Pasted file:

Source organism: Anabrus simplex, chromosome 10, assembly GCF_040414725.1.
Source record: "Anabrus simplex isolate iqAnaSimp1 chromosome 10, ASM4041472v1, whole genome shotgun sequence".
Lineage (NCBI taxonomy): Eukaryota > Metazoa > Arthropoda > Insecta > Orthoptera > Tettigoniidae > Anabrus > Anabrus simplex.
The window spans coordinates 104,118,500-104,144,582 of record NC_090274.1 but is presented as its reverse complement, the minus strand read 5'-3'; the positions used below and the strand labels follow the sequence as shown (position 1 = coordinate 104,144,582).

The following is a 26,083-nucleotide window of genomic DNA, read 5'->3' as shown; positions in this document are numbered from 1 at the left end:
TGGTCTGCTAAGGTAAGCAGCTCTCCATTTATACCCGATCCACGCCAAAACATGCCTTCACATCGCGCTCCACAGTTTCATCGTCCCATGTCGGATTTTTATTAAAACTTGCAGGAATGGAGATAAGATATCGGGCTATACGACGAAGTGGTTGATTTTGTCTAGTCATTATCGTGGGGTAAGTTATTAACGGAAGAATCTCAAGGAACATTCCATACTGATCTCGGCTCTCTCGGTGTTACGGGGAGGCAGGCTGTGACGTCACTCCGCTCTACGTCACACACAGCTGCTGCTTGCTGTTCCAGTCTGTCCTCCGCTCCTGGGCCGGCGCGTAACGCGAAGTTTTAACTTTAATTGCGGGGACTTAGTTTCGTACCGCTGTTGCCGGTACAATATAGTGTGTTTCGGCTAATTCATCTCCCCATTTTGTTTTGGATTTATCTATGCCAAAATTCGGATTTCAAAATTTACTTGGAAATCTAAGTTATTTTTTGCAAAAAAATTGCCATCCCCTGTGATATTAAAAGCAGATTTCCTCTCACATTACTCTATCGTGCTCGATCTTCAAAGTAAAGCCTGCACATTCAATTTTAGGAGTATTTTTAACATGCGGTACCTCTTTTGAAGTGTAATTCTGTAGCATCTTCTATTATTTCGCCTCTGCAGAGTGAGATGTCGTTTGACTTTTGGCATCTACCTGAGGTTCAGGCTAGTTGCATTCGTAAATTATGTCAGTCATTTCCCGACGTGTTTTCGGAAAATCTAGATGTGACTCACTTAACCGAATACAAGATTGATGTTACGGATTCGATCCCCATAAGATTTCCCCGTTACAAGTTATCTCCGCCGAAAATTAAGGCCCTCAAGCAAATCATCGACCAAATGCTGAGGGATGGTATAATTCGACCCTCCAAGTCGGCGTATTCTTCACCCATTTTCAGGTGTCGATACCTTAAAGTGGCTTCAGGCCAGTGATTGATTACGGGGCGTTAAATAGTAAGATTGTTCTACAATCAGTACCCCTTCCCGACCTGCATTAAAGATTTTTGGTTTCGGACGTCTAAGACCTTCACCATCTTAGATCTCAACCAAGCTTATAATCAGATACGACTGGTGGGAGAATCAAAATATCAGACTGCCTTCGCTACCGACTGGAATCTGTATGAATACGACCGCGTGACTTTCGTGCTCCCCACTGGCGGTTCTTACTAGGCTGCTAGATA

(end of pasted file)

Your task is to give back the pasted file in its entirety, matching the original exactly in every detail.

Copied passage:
Source organism: Anabrus simplex, chromosome 10, assembly GCF_040414725.1.
Source record: "Anabrus simplex isolate iqAnaSimp1 chromosome 10, ASM4041472v1, whole genome shotgun sequence".
Lineage (NCBI taxonomy): Eukaryota > Metazoa > Arthropoda > Insecta > Orthoptera > Tettigoniidae > Anabrus > Anabrus simplex.
The window spans coordinates 104,118,500-104,144,582 of record NC_090274.1 but is presented as its reverse complement, the minus strand read 5'-3'; the positions used below and the strand labels follow the sequence as shown (position 1 = coordinate 104,144,582).

The following is a 26,083-nucleotide window of genomic DNA, read 5'->3' as shown; positions in this document are numbered from 1 at the left end:
TGGTCTGCTAAGGTAAGCAGCTCTCCATTTATACCCGATCCACGCCAAAACATGCCTTCACATCGCGCTCCACAGTTTCATCGTCCCATGTCGGATTTTTATTAAAACTTGCAGGAATGGAGATAAGATATCGGGCTATACGACGAAGTGGTTGATTTTGTCTAGTCATTATCGTGGGGTAAGTTATTAACGGAAGAATCTCAAGGAACATTCCATACTGATCTCGGCTCTCTCGGTGTTACGGGGAGGCAGGCTGTGACGTCACTCCGCTCTACGTCACACACAGCTGCTGCTTGCTGTTCCAGTCTGTCCTCCGCTCCTGGGCCGGCGCGTAACGCGAAGTTTTAACTTTAATTGCGGGGACTTAGTTTCGTACCGCTGTTGCCGGTACAATATAGTGTGTTTCGGCTAATTCATCTCCCCATTTTGTTTTGGATTTATCTATGCCAAAATTCGGATTTCAAAATTTACTTGGAAATCTAAGTTATTTTTTGCAAAAAAATTGCCATCCCCTGTGATATTAAAAGCAGATTTCCTCTCACATTACTCTATCGTGCTCGATCTTCAAAGTAAAGCCTGCACATTCAATTTTAGGAGTATTTTTAACATGCGGTACCTCTTTTGAAGTGTAATTCTGTAGCATCTTCTATTATTTCGCCTCTGCAGAGTGAGATGTCGTTTGACTTTTGGCATCTACCTGAGGTTCAGGCTAGTTGCATTCGTAAATTATGTCAGTCATTTCCCGACGTGTTTTCGGAAAATCTAGATGTGACTCACTTAACCGAATACAAGATTGATGTTACGGATTCGATCCCCATAAGATTTCCCCGTTACAAGTTATCTCCGCCGAAAATTAAGGCCCTCAAGCAAATCATCGACCAAATGCTGAGGGATGGTATAATTCGACCCTCCAAGTCGGCGTATTCTTCACCCATTTTCAGGTGTCGATACCTTAAAGTGGCTTCAGGCCAGTGATTGATTACGGGGCGTTAAATAGTAAGATTGTTCTACAATCAGTACCCCTTCCCGACCTGCATTAAAGATTTTTGGTTTCGGACGTCTAAGACCTTCACCATCTTAGATCTCAACCAAGCTTATAATCAGATACGACTGGTGGGAGAATCAAAATATCAGACTGCCTTCGCTACCGACTGGAATCTGTATGAATACGACCGCGTGACTTTCGTGCTCCCCACTGGCGGTTCTTACTAGGCTGCTAGATA